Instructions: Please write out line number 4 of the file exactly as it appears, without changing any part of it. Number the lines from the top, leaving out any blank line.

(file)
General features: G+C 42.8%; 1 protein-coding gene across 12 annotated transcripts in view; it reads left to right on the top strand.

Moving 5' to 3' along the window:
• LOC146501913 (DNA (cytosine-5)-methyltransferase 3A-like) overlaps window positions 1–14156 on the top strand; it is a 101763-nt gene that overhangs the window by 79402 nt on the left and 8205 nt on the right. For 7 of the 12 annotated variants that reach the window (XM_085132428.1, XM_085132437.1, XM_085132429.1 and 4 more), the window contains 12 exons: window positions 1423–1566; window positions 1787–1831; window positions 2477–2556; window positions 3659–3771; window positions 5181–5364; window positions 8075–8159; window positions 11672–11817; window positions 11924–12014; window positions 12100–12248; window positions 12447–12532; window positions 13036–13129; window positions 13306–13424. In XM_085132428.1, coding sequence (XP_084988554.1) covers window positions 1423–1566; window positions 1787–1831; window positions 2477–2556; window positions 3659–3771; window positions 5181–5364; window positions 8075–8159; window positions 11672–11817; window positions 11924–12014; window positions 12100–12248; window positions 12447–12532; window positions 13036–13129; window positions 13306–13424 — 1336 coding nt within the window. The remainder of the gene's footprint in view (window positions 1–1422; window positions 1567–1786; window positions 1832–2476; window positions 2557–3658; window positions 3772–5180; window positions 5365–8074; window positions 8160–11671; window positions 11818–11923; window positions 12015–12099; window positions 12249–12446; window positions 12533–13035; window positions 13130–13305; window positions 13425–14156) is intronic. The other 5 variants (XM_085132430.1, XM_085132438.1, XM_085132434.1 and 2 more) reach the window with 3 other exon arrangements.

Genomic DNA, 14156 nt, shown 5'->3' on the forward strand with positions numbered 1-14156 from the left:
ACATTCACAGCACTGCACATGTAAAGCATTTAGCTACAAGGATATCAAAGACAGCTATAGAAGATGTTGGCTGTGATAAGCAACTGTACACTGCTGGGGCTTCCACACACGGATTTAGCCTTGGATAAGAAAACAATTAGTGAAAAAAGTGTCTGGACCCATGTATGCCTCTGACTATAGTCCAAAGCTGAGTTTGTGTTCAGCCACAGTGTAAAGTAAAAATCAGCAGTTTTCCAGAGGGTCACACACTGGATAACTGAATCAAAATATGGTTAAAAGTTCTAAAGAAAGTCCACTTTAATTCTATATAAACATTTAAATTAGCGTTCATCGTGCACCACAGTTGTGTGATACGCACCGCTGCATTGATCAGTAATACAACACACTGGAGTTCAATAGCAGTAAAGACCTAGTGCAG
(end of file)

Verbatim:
Genomic DNA, 14156 nt, shown 5'->3' on the forward strand with positions numbered 1-14156 from the left: